After that year the academy wanted to continue with me but all the people around me were saying that I should go back to Germany so that I could finish school. I went back to finish my middle school so that I could formally finish my education. It meant that I could then do what I wanted and wouldn’t be limited by education commitments.

Was there ever a plan B to your racing?

Marcel Schrötter:

To be honest, for me it was bikes or bust. I wanted to get my education so that if something did happen I wouldn’t have nowhere to go, but in my heart it was all bikes.

Racing teaches you so much, you get to travel the world, see so many things and also learn practical things. For example I think my English isn’t too bad. I also felt that I had the ability to go far in the sport.

Unfortunately it’s taken a lot of time because of these complications, I always felt that if we’d gone with the academy in 2008 I could have got here faster, but now we’re just about there. It’s just that it was a little harder.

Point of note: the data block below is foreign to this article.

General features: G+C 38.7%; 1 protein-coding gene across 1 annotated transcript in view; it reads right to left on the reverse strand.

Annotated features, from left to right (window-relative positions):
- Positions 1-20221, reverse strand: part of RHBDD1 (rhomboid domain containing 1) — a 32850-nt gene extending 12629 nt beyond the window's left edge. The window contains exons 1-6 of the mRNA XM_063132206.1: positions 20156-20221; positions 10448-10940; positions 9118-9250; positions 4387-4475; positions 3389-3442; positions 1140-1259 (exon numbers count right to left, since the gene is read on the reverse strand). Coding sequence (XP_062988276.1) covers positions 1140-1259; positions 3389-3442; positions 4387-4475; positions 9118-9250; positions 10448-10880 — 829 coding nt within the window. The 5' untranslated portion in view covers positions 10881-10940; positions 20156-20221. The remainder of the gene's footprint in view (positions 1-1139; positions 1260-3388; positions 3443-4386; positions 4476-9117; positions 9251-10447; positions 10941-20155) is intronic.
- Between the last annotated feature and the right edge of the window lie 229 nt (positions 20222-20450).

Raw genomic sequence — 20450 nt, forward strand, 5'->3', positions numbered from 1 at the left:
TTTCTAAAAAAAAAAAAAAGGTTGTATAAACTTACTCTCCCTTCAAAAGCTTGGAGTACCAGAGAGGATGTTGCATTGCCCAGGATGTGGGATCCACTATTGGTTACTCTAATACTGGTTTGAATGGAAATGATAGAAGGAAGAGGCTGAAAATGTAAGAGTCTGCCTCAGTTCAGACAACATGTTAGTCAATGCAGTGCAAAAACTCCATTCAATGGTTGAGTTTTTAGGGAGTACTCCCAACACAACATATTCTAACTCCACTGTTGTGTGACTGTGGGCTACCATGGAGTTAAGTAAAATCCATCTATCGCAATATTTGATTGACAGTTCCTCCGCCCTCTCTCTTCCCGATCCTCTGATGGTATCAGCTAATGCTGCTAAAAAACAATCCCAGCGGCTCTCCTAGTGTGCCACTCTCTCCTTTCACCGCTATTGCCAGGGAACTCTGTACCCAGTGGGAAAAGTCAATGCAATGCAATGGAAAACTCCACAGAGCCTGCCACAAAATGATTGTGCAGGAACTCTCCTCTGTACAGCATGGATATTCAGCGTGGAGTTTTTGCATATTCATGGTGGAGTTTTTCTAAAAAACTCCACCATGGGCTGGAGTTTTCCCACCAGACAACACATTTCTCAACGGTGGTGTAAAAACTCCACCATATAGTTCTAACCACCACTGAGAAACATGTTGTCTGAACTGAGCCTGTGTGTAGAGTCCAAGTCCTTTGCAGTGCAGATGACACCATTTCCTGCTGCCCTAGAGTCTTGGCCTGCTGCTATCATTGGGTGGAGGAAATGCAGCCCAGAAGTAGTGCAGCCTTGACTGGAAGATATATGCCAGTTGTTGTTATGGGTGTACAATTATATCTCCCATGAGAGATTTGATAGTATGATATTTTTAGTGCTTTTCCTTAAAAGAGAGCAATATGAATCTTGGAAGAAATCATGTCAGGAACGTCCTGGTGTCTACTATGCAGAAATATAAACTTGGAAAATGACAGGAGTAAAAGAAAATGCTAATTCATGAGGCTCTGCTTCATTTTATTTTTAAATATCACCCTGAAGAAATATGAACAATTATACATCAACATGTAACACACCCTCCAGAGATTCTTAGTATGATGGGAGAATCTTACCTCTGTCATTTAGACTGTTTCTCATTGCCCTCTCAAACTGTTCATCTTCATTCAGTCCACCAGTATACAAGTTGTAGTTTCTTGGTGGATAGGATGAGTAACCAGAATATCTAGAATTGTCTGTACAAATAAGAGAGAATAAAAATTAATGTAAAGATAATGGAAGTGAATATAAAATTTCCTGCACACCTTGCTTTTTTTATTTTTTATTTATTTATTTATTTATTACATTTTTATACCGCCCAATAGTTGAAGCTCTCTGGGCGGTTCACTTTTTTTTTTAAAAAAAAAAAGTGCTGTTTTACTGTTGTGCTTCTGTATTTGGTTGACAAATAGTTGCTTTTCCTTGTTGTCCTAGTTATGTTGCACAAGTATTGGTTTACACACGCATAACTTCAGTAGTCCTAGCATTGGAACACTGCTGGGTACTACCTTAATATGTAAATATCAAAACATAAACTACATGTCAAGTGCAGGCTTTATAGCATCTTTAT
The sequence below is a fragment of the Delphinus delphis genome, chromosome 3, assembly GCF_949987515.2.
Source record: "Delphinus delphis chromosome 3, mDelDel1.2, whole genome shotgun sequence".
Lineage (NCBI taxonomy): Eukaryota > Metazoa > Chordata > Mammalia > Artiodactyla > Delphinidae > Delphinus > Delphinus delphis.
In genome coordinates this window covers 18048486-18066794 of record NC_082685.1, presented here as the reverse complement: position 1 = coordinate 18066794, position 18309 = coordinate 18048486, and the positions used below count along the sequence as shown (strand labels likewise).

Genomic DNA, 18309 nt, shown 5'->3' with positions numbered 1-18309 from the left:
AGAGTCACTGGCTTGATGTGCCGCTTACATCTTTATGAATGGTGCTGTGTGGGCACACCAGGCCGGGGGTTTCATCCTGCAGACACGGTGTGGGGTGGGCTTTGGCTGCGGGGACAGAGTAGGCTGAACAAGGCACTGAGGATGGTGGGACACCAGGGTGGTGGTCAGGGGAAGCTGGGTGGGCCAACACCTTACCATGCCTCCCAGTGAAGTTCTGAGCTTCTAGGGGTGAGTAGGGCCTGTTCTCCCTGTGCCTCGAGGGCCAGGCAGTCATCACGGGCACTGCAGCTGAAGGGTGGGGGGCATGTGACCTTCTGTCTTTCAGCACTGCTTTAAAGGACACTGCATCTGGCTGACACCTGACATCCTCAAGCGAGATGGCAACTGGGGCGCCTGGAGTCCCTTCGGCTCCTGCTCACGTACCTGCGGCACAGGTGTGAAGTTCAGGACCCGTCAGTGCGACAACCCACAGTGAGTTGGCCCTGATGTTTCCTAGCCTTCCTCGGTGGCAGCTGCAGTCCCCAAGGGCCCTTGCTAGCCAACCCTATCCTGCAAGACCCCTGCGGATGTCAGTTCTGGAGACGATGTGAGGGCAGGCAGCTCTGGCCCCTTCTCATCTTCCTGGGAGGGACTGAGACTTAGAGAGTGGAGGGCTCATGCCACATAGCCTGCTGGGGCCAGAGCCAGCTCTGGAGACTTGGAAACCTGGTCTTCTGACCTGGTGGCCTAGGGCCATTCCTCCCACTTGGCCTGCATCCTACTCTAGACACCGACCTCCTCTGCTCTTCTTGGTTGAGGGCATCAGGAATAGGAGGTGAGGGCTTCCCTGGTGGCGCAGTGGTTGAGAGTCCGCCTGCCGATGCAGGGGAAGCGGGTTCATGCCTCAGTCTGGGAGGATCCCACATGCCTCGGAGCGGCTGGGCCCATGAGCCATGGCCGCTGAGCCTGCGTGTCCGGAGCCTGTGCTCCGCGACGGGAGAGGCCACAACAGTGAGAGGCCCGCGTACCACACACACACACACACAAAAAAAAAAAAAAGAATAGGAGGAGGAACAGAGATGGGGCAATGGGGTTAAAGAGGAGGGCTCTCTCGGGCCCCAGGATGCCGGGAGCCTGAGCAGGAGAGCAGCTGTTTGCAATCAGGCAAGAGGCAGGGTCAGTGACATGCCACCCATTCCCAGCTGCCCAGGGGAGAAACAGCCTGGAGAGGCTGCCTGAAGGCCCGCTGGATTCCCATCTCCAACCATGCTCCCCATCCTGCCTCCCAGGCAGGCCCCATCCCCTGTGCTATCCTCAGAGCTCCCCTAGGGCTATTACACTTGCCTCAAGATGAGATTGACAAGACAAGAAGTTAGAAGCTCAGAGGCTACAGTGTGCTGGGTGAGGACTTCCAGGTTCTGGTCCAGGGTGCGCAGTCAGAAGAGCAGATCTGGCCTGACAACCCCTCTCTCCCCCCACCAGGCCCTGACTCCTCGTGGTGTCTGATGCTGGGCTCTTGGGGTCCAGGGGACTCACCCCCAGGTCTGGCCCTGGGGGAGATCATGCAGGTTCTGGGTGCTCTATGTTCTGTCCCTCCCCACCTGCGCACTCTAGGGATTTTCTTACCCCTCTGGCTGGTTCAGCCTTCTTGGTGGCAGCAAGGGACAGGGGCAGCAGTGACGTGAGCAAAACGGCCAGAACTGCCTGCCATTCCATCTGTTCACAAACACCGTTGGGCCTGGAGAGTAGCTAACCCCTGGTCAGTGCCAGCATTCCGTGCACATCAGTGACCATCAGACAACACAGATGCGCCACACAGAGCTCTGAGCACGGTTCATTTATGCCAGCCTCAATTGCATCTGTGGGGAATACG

How were you financing your career, did you have good sponsors?

Marcel Schrötter:

No never, that’s why it was so hard. 2007 was my first year in German championship and it was through knowing some people at HRC that I was able to get the bike to compete there and I had some small local sponsors and also input from my family. Up to that time it had all been family sponsored and we never had enough to get what we wanted.

Later we had some smaller sponsors, 2000 Euros here, 3000 Euros there but it was in 2007 when I started working with Anton Mang that we managed to get the contacts and resources to allow me to get into higher level racing.

Can you make a living racing at your current level?

Marcel Schrötter:

Now, more or less, yes. I can’t buy what I want or live extravagantly but just about, yes.

In 2010 for example I just had to go from one team to another riding whatever I was given because we didn’t have sufficient funding and I think it was that that resulted in it taking such a long time to get to where we are now.